Tag Archive | "women’s legislation"

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Changing Attitudes on Personal Status Codes in MENA

Posted on 28 January 2013 by

by Olivia Alabaster for WLP Lebanon/CRTD.A

Two speakers from Lebanon each discussed how a unified, civil Personal Status Code would not only help protect the rights of women but that it would also combat sectarianism.

Manar Zeaitar spoke about the issue of civil marriage; recently in the news given the President’s vocal support for it after a couple announced they had held the country’s first civil marriage ceremony, in line with a 1936 decree.

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Activists warn that Arab women being ignored in post-revolutionary period at opening of EWR conference

Posted on 25 January 2013 by

By Olivia Alabaster for WLP Lebanon/CRTD-A

While the overwhelming majority of states in the MENA region have ratified CEDAW, (only Sudan, Somalia and Palestine are not states party to the Convention to Eliminate Discrimination Against Women) many have done so with reservations or without genuine implementation on the ground.

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Leadership and Political Participation Classes Motivate and Inspire Lebanese Women to Claim Equal Citizenship

Posted on 11 January 2013 by

Lebanon Graduation

Women graduate from leadership courses in Lebanon take on front roles in stepping up the Claiming Equal Citizenship Campaign in 2013

Lina Abou-Habib

CRTD.A / WLP-Lebanon

6 January 2012

During the past year, CRTD.A engaged in a series of Leadership and Political Participation training targeting Lebanese women married to non-nationals and who suffer from the discriminatory nationality laws in Lebanon which do not allow Lebanese women to transmit their nationality to their families.  The training series which was based on the Women learning Partnership curriculum and methodology aimed at supporting women to play a leading and public role in the Campaign and thus empower them to mobilise their own communities and constituencies.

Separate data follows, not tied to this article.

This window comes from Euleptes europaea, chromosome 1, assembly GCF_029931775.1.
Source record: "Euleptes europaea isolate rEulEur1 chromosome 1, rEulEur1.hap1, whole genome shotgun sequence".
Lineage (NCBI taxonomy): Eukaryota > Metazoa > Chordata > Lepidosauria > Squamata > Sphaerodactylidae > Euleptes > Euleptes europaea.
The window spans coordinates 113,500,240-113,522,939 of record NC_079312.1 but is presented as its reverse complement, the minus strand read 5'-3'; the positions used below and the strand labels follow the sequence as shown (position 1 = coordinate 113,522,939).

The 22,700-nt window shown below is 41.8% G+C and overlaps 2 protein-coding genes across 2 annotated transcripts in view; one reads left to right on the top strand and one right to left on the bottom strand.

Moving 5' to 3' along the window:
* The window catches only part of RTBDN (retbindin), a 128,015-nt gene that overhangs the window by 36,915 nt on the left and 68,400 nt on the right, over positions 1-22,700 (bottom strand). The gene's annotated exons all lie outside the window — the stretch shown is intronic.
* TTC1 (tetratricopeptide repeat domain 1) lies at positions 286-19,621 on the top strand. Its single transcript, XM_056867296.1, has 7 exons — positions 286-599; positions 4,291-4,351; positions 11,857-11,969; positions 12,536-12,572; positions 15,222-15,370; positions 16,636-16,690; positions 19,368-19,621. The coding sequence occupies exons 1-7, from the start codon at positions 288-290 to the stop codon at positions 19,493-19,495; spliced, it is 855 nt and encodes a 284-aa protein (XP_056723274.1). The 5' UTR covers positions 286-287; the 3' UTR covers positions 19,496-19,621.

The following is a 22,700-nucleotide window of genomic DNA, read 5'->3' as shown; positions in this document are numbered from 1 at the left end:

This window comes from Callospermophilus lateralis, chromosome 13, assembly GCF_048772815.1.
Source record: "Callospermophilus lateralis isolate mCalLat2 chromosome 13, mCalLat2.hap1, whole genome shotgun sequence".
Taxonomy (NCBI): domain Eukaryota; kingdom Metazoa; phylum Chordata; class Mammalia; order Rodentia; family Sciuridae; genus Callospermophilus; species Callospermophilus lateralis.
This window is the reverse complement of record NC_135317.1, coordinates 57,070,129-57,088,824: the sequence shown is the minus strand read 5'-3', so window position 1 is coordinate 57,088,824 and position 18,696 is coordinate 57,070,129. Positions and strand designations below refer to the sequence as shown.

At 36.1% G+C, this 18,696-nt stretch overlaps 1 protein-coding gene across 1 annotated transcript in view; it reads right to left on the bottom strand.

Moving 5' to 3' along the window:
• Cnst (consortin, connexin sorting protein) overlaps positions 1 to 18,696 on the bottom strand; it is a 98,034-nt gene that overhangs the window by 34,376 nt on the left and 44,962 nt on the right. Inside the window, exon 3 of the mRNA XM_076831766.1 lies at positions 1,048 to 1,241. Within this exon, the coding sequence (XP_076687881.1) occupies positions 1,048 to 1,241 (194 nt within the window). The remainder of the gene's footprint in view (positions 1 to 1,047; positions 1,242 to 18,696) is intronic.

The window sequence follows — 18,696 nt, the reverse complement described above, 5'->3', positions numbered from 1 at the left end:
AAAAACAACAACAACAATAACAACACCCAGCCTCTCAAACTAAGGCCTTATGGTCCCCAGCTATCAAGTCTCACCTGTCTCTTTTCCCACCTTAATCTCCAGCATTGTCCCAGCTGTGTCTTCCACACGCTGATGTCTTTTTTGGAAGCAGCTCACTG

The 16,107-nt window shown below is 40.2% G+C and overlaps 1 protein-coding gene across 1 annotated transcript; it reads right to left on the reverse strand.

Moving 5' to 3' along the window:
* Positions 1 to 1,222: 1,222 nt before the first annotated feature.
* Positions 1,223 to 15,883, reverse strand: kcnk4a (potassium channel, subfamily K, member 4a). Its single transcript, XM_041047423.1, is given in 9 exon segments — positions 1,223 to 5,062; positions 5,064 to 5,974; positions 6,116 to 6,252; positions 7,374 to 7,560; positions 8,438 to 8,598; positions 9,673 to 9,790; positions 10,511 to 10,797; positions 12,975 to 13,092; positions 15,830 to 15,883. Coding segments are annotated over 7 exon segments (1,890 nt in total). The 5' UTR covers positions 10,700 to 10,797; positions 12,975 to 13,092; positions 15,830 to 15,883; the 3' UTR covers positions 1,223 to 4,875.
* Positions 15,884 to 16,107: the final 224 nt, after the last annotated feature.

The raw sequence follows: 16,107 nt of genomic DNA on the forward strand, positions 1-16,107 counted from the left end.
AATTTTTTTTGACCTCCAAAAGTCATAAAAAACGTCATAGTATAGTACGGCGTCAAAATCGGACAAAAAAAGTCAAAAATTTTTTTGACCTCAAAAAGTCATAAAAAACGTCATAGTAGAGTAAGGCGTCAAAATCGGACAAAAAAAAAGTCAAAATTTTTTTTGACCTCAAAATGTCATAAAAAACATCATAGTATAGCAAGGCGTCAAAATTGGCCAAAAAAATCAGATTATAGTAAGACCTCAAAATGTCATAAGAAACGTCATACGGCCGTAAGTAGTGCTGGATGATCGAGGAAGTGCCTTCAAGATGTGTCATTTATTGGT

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The Journey toward Women’s Citizenship Rights: Getting there one step at a time

Posted on 04 January 2012 by

Snippets from WLP Lebanon/CRTD-A’s latest demonstration in Beirut, 29 December, 2011

Women, children, a few men and lots of media people began gathering in front of the Ministry of Interior in Beirut, Lebanon at around 2:30 in the afternoon last Thursday (December 29th). By three o’clock, the place was jam-packed! Camera crews were running around trying to catch interviews with the participants in the sit-in and with the local celebrities who were also there in solidarity with the cause: the equal right of Lebanese women to transmit nationality to their spouses and children. Transmission of nationality remains the sole prerogative of men in Lebanon despite the fact that the regional Claiming Equal Citizenship campaign had made headway in several Arab countries where reform was adopted.

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False Arguments for Banning Appointment of Women to Egypt’s State Council

Posted on 23 July 2010 by

FWID’s Statement Concerning Counselor Adel Farghali’s Press Release

The Forum for Women in Development expresses its deepest sorrow for the shocking and offensive statement by Counselor Adel Farghali, the chairman of the committee discussing the appointment of women in the State Council. Counselor Farghali said that the experience of female judges has proven a failure, which contradicts the truth. A lot of people as well as the reality itself have witnessed the efficiency and commitment of women in the positions they have occupied.

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Joining Hands: Zimbabwe Set to Enact Women’s Empowerment Legislation

Posted on 20 July 2010 by

The Third Session of the Seventh Parliament meeting, which opened recently in Harare, will see 23 bills being presented for debate. These include the Women’s Council Bill, which will facilitate the establishment of an organ to coordinate the implementation of women’s empowerment programmes—a welcome development and a golden opportunity for women’s empowerment in Zimbabwe. According to local media reports, “the Government has also set up a Women’s Development Fund, which will provide loans to women without the need for collateral security.” The Fund was allocated US $1 million under the current budget. The Zimbabwe Electoral Amendment, Electoral Commission Amendment, Referendums Amendment and the Human Rights Commission Bills were among other proposed laws tabled during the session.